Yik Yak is Bad News

This is an unedited version of an article I wrote over a year ago for my university student newspaper:

An app that is making waves in America for mostly bad reasons that may not be far from arriving in Ireland.

Yik Yak is an online bulletin board for college students and high school students in America with a twist: those who post to the app’s Twitter-like feed are anonymous, only 500 people who are within a mile and half radius can see the content, and only posts by those in the posters contact list are visible. Users of the app can upvote or downvote the 200 characters or less posts.

The reason behind its popularity is due to the fact it is more area specific and current than other social networks, so students can comment on the lecture or the lecturer during a lecture. One lecturer in the US claimed that a poster made a degrading comment about her appearance during a lecture which she found hard to deal with as all the students could see the comment simultaneously.

In Chicago a high school teen allegedly committed suicide allegedly due to bullying he received on Yik Yak. The problem for colleges and high schools in America is that it is a place where people post light-hearted comments, but also gossip, rumour, slander, and generally negative messages about students and lecturers in order to bully or undermine. In many ways it’s quite like the controversial website Ask.FM that caused a lot of hurt and even suicides in Ireland and in other countries.

While schools in America have banned Yik Yak as a reactionary move, I think UCC and other Irish universities (and for that matter, secondary schools) could ban this app before it becomes a menace. As many people in America have said, Yik Yak doesn’t bring anything useful to the table, only suffering and unnecessary public humiliation. The app is also apparently used as a forum for sexually explicit information and even threats.

However, news broke on 23 of November that the app had raised $62 million in venture capital and is currently valued at almost $400 million. One could say that that seems reasonable in this crazy tech bubble; communication apps are very hot right now – an example is Facebook buying WhatsApp back in February for $16 billion in cash and stock and recently Snapchat has been valued at an insane $10 billion.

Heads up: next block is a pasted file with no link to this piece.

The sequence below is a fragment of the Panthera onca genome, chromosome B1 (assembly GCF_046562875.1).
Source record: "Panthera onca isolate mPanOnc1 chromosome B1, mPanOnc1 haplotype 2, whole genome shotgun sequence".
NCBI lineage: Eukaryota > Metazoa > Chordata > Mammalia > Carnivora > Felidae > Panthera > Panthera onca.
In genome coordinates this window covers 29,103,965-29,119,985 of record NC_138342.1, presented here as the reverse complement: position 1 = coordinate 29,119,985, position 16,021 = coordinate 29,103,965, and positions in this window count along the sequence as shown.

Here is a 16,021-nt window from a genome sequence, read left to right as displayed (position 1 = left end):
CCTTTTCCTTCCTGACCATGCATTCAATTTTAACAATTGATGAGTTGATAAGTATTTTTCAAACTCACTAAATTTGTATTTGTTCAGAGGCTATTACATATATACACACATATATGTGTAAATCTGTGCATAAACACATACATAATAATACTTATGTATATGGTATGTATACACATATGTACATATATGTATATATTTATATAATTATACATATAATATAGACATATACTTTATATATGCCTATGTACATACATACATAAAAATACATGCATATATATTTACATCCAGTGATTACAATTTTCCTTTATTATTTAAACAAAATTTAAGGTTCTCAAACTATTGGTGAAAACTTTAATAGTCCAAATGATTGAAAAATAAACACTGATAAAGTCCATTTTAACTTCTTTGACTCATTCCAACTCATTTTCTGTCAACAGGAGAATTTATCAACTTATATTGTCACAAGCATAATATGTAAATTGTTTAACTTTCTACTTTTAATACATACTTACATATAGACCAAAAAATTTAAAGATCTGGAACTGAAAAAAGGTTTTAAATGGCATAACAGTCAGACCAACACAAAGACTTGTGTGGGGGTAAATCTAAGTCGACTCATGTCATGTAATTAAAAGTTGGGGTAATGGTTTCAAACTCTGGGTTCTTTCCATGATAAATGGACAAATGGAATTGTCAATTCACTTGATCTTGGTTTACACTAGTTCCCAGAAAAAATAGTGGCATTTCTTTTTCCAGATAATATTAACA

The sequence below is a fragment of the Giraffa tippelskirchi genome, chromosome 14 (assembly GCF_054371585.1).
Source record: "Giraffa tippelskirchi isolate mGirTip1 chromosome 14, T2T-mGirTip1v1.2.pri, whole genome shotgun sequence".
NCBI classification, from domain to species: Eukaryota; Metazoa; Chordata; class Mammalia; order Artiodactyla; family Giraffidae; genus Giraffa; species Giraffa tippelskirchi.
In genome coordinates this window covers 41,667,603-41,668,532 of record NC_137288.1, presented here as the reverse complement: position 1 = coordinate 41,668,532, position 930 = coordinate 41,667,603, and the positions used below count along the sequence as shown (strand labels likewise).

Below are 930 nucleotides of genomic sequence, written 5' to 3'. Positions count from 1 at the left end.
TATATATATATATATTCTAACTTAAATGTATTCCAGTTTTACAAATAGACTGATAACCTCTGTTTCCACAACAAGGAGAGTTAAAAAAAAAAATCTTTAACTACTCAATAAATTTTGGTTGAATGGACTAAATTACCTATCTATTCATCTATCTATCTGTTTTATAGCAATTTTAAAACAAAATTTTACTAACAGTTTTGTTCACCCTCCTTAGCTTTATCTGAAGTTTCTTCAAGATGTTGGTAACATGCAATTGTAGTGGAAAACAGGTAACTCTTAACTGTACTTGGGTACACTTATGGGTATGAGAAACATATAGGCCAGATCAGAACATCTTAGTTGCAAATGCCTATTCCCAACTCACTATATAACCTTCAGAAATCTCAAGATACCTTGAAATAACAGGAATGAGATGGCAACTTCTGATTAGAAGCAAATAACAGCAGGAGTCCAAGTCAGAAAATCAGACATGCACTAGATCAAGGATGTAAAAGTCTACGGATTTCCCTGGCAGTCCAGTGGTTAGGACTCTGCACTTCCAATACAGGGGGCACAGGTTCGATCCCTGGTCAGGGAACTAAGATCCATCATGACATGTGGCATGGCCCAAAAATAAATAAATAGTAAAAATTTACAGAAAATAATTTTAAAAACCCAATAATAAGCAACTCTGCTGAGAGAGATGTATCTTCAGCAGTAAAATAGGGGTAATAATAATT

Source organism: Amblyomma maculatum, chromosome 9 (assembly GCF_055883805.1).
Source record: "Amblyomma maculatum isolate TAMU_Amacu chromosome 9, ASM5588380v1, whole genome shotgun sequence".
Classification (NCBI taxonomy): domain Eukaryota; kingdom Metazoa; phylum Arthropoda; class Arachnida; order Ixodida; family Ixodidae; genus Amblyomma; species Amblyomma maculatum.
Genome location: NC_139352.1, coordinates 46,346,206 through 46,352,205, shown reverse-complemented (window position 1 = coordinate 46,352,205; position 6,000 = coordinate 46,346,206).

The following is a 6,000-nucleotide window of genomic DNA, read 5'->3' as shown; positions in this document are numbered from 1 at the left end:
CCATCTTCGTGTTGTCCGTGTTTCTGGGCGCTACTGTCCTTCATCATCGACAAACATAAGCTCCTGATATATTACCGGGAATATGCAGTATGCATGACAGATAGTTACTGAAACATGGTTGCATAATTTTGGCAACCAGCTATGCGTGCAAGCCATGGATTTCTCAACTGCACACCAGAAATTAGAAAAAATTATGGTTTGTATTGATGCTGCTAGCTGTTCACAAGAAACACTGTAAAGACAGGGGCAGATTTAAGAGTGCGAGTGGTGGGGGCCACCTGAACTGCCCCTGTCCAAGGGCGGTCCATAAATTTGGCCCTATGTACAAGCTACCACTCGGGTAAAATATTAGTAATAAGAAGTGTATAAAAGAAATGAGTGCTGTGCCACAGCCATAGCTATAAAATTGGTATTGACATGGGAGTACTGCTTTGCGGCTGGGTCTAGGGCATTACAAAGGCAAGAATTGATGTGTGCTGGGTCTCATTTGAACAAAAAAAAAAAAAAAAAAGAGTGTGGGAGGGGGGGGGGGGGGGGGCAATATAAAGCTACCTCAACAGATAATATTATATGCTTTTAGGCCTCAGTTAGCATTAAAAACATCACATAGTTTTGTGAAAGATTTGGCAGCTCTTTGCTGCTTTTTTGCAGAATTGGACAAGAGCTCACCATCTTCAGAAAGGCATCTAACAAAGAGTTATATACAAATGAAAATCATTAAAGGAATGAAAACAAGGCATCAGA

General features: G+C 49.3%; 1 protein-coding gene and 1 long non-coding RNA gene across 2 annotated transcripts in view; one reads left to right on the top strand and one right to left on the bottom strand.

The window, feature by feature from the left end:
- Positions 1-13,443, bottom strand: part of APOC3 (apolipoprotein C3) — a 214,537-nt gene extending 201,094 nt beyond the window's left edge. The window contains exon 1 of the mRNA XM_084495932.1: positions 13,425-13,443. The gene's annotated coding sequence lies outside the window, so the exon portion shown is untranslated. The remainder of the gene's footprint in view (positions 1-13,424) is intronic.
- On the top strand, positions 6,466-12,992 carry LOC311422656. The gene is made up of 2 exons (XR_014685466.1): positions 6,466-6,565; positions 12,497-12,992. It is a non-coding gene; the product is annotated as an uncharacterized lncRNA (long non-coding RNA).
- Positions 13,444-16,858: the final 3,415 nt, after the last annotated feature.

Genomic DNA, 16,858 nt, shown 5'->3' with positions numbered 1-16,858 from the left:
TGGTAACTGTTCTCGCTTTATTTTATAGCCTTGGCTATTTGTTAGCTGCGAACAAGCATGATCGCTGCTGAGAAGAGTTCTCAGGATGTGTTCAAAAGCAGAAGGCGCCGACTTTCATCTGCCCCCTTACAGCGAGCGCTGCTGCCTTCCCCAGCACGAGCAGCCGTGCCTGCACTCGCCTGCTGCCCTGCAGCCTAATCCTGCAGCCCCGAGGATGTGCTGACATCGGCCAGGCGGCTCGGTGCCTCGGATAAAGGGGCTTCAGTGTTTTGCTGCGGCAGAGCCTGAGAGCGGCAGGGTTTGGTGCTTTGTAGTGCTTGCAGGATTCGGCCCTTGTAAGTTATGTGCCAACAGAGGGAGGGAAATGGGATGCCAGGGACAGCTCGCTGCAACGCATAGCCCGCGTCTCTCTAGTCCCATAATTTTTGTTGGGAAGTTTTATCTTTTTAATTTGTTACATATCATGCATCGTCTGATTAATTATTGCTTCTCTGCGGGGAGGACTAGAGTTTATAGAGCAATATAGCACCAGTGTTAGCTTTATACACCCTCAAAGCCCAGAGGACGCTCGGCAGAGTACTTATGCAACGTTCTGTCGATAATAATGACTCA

This app is actually quite like the apps Whisper and Secret, who are both chasing the anonymous messaging App space with limited success. Secret has crashed and burned by dropping out of the top 250 apps in the Apple App Store in the US in September and now is out of the top 1000. Whisper, meanwhile, is still in the top 500 in the US but was hit by a damning report by the Guardian that is was secretly tracking users, despite claiming to not do so at all. Perhaps this has slowed the app’s momentum a bit. The difference with Whisper is that you can’t post someone’s real name when you are writing a message about them, but that’s still not a huge barrier to identifying the person being slandered. Secret claims to moderate their app to prevent bullying, but I doubt it’s their primary focus.

I hope that in future, Irish universities and other stakeholders will watch what smart phone apps are becoming popular in America, and prepare for their inevitable deployment in Ireland, or even ban the bad apps before they become popular. I understand how we must not live in fear of apps, and maybe it’s impossible to ban these apps anyway. But it would be great to have a debate about them before they arrive in Ireland, because people might come up with great public awareness campaigns in universities, and offer good advice to students and lecturers.


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